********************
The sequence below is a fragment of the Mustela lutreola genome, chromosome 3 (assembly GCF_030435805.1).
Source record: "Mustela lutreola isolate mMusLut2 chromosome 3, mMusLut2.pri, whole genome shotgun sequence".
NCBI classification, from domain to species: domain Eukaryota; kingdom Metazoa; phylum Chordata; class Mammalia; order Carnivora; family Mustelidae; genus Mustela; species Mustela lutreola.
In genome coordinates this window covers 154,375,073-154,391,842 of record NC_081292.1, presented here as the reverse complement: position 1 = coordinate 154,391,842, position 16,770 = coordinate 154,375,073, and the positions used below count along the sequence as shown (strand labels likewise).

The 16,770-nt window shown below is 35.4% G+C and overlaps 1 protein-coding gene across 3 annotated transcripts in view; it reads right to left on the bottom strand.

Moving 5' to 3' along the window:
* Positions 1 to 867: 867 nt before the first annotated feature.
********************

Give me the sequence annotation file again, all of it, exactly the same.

The sequence below is a fragment of the Mustela lutreola genome, chromosome 3 (assembly GCF_030435805.1).
Source record: "Mustela lutreola isolate mMusLut2 chromosome 3, mMusLut2.pri, whole genome shotgun sequence".
NCBI classification, from domain to species: domain Eukaryota; kingdom Metazoa; phylum Chordata; class Mammalia; order Carnivora; family Mustelidae; genus Mustela; species Mustela lutreola.
In genome coordinates this window covers 154,375,073-154,391,842 of record NC_081292.1, presented here as the reverse complement: position 1 = coordinate 154,391,842, position 16,770 = coordinate 154,375,073, and the positions used below count along the sequence as shown (strand labels likewise).

The 16,770-nt window shown below is 35.4% G+C and overlaps 1 protein-coding gene across 3 annotated transcripts in view; it reads right to left on the bottom strand.

Moving 5' to 3' along the window:
* Positions 1 to 867: 867 nt before the first annotated feature.